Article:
In North-, East-,West-and South Thailand
The green peacock is supposedly extinct in Souththailand. They have not been heard nor seen for years. According to old records, which are still to be found in many a museum, the spezies Pavo muticus once used to live there. The same have or have had their habitat in Malaysia.
In East Thailand there is still a remaining stock of the Pavo muticus imperator.
In North Thailand are still approximatetly 500 of the species "Pavo muticus imperator". Those live hidden in occasional mountains.
They partly live in very high attitudes since their natural habitat has been destroyed by the illegally widespread overexploitation.
In West Thailand 1500 of the species Pavo muticus imperator are thought to be living in the wide open country.There the stock is not that much endangered due to the big reserves.Many of the peacocks live in their origin places.
The habitat in the East,West and North of Thailand is hundreds of kilometers apart. It still needs further investigations how far they differ from their physique and their colour.
Generally, I will name the peacocks Pavo muticus (muticus, imperator, spicifer) and with the name of their habitat.
I give you an example: Pavo muticus imperator Doi Saket.
This is a living species in the north of Thailand, unless otherwise named in scientific terms. I do not name them with pseudonym.
One of the main causes is the illegal exploitation and the advance of intensive farming. The peacocks are driven out into the mountains, where they occupy isolated mountain tops and because of food shortage they migrate or starve.
Another fact of threat is that the population set fire to the forests, exactly at the beginning of the mating season which falls on the dry season, in order to simplify the search for mushrooms and the hunt for jungle fowls which are still abundant there.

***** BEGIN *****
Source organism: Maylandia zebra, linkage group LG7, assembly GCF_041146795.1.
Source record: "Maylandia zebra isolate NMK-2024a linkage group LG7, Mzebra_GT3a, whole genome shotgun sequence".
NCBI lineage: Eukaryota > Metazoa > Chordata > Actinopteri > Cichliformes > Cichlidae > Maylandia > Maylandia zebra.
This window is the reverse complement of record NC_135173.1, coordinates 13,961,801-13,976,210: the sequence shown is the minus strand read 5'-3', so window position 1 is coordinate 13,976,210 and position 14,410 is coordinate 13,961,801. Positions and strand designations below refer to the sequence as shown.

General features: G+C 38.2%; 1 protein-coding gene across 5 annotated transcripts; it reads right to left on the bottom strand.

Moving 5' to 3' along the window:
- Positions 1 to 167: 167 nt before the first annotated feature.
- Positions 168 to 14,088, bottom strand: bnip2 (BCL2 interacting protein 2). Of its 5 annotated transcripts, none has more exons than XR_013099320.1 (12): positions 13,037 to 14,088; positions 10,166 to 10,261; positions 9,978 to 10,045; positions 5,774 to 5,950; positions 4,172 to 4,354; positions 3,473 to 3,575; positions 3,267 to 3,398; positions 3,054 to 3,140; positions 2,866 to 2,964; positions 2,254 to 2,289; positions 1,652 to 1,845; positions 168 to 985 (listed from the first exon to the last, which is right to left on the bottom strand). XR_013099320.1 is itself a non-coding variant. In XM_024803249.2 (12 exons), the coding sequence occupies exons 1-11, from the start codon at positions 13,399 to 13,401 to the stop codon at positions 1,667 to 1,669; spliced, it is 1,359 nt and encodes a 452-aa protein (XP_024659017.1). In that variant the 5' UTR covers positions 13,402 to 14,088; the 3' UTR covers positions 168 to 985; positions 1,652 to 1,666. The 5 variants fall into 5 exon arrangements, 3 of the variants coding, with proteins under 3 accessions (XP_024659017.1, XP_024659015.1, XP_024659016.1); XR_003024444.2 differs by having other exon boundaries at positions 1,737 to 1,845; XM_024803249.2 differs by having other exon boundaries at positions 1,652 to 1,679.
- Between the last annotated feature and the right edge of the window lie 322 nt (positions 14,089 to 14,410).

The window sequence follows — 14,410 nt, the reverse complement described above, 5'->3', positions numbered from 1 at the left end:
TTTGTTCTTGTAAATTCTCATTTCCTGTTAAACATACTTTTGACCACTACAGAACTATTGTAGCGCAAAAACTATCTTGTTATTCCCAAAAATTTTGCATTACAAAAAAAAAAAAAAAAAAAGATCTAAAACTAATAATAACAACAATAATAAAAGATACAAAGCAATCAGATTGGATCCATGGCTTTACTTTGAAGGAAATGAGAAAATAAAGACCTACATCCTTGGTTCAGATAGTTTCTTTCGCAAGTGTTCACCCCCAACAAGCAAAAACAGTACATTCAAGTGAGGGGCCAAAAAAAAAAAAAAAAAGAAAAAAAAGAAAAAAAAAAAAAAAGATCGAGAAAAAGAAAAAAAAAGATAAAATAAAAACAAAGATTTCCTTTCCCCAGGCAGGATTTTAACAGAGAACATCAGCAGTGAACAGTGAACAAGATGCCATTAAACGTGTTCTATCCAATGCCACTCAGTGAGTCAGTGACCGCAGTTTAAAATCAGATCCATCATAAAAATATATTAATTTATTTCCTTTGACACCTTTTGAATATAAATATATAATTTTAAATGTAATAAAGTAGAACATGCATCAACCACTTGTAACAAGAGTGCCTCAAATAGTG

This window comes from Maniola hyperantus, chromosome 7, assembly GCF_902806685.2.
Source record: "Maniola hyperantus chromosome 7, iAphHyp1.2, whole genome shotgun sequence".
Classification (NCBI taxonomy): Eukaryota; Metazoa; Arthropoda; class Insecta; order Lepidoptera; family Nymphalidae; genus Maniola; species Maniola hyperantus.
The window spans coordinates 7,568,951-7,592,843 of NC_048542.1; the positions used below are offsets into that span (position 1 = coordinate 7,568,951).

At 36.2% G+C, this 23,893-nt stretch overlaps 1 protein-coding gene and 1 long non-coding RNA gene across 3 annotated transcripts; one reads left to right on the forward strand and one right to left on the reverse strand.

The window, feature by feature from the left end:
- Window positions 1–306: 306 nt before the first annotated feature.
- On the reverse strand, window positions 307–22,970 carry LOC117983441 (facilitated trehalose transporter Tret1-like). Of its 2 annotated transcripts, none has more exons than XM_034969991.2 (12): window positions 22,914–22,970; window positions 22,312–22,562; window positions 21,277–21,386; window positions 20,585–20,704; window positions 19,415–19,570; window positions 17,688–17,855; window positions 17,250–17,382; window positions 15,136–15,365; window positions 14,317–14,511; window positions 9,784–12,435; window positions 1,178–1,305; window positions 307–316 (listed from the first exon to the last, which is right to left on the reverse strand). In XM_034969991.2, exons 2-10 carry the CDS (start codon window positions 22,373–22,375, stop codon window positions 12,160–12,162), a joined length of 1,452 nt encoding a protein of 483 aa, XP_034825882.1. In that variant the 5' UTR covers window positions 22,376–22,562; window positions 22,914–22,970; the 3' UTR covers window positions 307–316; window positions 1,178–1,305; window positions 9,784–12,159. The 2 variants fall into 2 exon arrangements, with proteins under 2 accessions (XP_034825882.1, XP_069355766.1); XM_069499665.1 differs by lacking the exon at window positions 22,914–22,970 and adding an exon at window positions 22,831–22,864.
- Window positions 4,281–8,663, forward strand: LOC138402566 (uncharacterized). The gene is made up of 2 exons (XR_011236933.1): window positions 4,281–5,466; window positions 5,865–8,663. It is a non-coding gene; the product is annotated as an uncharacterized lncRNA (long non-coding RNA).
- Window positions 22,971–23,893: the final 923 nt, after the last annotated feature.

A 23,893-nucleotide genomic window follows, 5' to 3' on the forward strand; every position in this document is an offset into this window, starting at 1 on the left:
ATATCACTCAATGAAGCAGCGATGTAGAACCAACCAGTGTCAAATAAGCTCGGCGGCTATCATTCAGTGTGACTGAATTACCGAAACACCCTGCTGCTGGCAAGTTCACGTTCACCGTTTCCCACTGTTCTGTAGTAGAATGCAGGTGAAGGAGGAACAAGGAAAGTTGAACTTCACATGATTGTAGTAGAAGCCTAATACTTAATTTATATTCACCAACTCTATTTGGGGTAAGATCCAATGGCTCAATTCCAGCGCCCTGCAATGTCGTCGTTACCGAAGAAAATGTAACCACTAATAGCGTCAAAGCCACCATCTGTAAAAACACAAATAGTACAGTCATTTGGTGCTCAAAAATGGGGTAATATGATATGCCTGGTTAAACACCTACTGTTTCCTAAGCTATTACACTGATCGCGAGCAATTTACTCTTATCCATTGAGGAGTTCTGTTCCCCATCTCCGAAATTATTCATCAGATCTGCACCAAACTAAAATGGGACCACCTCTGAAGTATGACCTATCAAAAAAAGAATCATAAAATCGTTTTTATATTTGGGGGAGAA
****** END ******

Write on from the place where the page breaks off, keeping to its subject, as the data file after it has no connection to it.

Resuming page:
The search for eggs, the hunting with crossbows, medieval muzzle-loaders and snares also contribute to the drop in their stock.
Peacocks also fall victims to their natural enemies such as snakes, eagles, wildcats and Mungos. Last of all there are dogs and cats which kill game.
Cross-breeds with the indian peacock are common in villages and towns where they are held for their beauty. To the population it makes no difference what kind of peacocks they are.
For their protection some little areas have been transformed into natural reserves and gamekeepers look after their well-being.
The country with the aid of the Royal Family had established breeding parks many years ago.There are about 22 of those parks where peacocks, jungle fowls and pheasants are bred.Never before I have heard of any other country taking so much care for the survival of the species.
It is thanks to the defunct Mr. Willi Haers, a belgian citizen,who had been committed to the birds and helped the country and the Royal House in every possible way through his personal engagement.
Now and then birds are released in selected areas in the presence of a royal member.Peacocks stand under the special protection of the Royal Family.